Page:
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Twilight: How Imprinting Really Works (& Why Jacob Did On Renesmee)

The Twilight universe has its own mythology and added some new attributes to creatures that already have their own unique characteristics. Among those is the concept of “imprinting,” which only happens to werewolves, but like many other elements in Twilight, it became very confusing when Jacob Black imprinted on Renesmee Cullen when she was a baby – so how does imprinting really work? Back in 2005, Stephenie Meyer shared her vision of vampires and werewolves in the novel Twilight, the first entry in a series of four books following the romance between vampire Edward Cullen and mortal Bella Swan, who came across different types of obstacles – from a group of vampires known as the Volturi to a pack of werewolves, among those Bella’s best friend, Jacob Black.

Bella and Edward’s relationship soon became a love triangle thanks to Jacob, who had feelings for Bella and was pretty sure she was the one he would imprint on, meaning she would be his companion for life. In the third book of the Twilight saga, Eclipse, Bella revealed to Jacob that she loved him but not more than she loved Edward, and thus couldn’t be with him. However, that wasn’t a reason for Jacob to stay away from Bella, and he continued to look after her (in his own way, of course) until she was turned into a vampire in the final book, Breaking Dawn. Bella finally became a vampire after giving birth to her and Edward’s daughter, Renesmee, a vampire/human hybrid who to everyone’s surprise, was actually the one Jacob was meant to imprint on, even though she was still a baby.

Imprinting is an involuntary mechanism through which shape-shifters of the Quileute tribe find their soulmates, and as such, it can’t be forced on anyone, as it’s a profound and intimate phenomenon. This is why as hard as Jacob tried to imprint on Bella, he just couldn’t do it, leading to a lot of frustration and tension between them and making the love triangle more complicated. A werewolf can imprint anytime during their life, regardless of previous personal feelings, and there are four stages to it. First, if the imprintee is young, the werewolf will act as an older sibling; second, as the imprintee grows older, the werewolf will become a best friend; during the third stage, their feelings change into romantic ones, with the imprinter falling in love and putting the imprintee above everything and everyone else; and the fourth and final stage is when the werewolf’s feelings grow into romantic love.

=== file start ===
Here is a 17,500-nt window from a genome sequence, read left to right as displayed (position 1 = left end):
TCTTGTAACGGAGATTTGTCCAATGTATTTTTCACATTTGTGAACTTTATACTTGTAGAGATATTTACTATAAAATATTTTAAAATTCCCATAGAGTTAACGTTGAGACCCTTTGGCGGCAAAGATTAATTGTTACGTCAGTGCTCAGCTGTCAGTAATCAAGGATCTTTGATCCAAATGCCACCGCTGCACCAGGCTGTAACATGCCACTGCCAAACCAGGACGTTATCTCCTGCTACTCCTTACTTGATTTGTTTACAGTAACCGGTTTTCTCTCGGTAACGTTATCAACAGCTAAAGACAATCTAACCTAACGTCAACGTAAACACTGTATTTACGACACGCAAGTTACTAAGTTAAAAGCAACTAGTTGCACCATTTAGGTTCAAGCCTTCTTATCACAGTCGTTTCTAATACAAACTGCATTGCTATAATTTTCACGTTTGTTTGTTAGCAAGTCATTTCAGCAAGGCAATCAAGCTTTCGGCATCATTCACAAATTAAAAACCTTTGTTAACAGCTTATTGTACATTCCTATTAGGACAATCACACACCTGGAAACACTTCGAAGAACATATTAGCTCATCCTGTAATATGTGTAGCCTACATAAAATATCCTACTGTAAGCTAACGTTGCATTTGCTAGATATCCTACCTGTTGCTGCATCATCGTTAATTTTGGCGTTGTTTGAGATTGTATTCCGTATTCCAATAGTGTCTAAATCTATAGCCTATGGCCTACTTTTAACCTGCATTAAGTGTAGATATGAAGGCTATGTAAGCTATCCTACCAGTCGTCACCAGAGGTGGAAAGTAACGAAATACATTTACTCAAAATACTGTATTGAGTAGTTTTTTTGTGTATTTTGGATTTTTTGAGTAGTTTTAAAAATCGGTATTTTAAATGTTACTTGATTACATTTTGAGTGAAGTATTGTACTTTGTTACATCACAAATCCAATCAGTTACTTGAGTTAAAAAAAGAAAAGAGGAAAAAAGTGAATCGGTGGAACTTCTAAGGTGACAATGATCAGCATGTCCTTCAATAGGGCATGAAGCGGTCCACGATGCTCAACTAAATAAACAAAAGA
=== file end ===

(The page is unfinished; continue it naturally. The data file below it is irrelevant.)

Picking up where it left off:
In Breaking Dawn, Jacob was convinced Bella died during birth and Renesmee was to blame, and was determined to kill this “monster” – but the moment he looked at baby Renesmee, he realized he had imprinted on her. He later explained to Bella that he was never actually attracted to her but to Renesmee, as she was inside of her (as creepy as that sounds). Imprinting is described as being “gravitationally pulled” toward the imprintee while “a glowing heat fills” the imprinter, and everything and everyone else becomes secondary, leaving the imprinter with a need to protect and please his soulmate at all costs. By imprinting on Renesmee, Jacob’s werewolves can’t harm her, and following the above-mentioned stages of imprinting, Jacob would first act as an older brother to Renesmee until she grew up – which wasn’t going to take long given her hybrid nature, which makes her age more quickly. Of course, if Renesmee wanted to, she could reject Jacob, though that’s supposedly virtually impossible as the imprinter is deemed the “perfect match” to the imprintee, but if it was to happen, the imprinter would supposedly feel unspeakable pain that could lead him to end his life.

As for why imprinting happens, the reason was never revealed but members of the pack have their theories on this matter. Sam Uley, for example, believes that a shape-shifter imprints on the person he has the best chance to reproduce (though in Jacob’s case that seems highly unlikely), while Billy Black, Jacob’s father, thinks imprinting happens to make the shape-shifter stronger. Even with all the rules/stages established by Meyer, Jacob imprinting on newborn Renesmee has a “creepy factor” that has been criticized since Breaking Dawn was published (and continued when the movie was released), and doesn’t make it “romantic” at all. Imprinting could have been an interesting concept in Twilight had it been addressed differently, including Jacob not imprinting on a newborn human/vampire with an even weirder explanation on why he thought he was going to imprint on Bella.

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